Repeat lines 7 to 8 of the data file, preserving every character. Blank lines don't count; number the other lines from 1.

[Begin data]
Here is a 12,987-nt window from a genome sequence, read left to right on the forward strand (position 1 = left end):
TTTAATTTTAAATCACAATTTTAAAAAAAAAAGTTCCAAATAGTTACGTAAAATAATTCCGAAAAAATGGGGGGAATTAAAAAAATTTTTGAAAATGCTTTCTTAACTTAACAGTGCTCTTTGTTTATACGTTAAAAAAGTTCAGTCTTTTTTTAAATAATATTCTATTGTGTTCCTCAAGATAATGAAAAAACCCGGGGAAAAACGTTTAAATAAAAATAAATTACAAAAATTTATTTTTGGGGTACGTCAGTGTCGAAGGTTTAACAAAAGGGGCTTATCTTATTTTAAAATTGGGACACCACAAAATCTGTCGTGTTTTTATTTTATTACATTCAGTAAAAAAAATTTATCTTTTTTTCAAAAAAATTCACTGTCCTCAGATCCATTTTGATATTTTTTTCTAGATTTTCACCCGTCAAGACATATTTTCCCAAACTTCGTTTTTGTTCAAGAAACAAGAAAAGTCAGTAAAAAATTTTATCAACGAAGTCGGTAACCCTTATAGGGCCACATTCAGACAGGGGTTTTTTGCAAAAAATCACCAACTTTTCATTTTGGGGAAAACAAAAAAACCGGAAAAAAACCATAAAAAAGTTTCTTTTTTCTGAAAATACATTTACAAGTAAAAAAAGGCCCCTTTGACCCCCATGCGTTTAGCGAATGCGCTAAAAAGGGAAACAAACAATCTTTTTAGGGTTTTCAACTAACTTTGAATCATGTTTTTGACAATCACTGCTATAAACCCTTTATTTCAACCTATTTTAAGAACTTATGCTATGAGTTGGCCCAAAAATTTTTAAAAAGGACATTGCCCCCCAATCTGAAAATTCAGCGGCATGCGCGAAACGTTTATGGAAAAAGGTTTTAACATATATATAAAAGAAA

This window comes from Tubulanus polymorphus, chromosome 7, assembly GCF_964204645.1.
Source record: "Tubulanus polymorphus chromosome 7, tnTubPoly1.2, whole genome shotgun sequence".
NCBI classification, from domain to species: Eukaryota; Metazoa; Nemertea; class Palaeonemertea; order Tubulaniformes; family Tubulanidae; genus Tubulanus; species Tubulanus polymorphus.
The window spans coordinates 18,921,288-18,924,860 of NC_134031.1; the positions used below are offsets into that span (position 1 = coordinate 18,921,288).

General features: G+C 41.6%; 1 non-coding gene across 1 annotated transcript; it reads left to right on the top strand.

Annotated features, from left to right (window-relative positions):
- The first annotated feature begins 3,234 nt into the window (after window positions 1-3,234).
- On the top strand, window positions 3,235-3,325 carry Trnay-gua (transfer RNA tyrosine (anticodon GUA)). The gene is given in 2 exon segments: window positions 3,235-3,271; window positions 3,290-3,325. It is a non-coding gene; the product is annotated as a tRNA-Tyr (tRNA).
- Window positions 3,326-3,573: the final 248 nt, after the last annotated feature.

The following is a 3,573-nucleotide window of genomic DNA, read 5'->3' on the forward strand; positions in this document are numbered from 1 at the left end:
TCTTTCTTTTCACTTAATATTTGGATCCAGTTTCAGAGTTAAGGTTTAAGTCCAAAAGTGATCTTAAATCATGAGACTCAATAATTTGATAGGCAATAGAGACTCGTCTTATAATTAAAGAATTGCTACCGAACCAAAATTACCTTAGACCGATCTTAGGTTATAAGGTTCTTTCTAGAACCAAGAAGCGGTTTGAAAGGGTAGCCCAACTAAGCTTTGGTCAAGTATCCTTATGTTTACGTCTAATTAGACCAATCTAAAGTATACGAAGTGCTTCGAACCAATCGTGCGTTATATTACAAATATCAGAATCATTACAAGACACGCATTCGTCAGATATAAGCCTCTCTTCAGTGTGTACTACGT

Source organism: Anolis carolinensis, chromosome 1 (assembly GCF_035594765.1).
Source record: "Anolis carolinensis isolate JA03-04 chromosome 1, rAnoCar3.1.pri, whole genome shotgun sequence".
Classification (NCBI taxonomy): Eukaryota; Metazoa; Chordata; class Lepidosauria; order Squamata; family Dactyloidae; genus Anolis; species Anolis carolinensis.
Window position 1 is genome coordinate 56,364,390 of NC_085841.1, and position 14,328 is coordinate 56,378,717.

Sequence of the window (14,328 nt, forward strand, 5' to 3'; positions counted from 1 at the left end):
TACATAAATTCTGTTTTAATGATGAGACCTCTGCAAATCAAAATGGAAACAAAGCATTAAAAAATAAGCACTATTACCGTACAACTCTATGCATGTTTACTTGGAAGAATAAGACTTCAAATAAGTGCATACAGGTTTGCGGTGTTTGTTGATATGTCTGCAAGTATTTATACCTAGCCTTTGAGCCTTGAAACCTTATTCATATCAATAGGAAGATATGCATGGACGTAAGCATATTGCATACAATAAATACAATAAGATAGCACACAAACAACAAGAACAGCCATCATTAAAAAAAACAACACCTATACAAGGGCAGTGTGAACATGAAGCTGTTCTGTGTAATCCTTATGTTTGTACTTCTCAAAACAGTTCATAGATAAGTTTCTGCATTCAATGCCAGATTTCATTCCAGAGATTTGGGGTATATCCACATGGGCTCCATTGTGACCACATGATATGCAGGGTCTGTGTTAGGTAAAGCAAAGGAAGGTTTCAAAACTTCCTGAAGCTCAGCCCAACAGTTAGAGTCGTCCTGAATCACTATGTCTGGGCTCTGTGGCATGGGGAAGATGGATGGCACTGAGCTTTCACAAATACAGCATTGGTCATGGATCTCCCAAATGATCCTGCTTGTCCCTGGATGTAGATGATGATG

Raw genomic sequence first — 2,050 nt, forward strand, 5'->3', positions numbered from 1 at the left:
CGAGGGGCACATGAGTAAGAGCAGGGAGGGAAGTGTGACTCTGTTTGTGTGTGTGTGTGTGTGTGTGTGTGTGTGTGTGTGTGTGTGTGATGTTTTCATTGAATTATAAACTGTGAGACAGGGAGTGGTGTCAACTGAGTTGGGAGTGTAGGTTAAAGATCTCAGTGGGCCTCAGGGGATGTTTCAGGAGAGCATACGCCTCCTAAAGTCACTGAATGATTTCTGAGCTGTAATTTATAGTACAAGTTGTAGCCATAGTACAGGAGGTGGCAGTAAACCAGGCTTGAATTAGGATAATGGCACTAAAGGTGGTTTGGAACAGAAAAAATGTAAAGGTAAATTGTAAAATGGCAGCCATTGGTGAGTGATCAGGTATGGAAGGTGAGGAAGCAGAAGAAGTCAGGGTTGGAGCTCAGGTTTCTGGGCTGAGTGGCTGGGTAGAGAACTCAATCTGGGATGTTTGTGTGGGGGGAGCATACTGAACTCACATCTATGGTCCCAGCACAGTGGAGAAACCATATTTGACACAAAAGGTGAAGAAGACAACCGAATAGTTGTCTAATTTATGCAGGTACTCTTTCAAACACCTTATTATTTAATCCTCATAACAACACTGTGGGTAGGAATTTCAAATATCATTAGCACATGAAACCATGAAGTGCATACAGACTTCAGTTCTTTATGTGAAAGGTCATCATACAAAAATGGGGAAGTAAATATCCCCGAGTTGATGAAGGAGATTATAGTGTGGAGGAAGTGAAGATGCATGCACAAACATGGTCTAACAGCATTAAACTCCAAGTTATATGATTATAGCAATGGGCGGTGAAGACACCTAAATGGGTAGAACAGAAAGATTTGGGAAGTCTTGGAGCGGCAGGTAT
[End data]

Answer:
General features: G+C 41.6%; 1 non-coding gene across 1 annotated transcript; it reads left to right on the top strand.

Annotated features, from left to right (window-relative positions):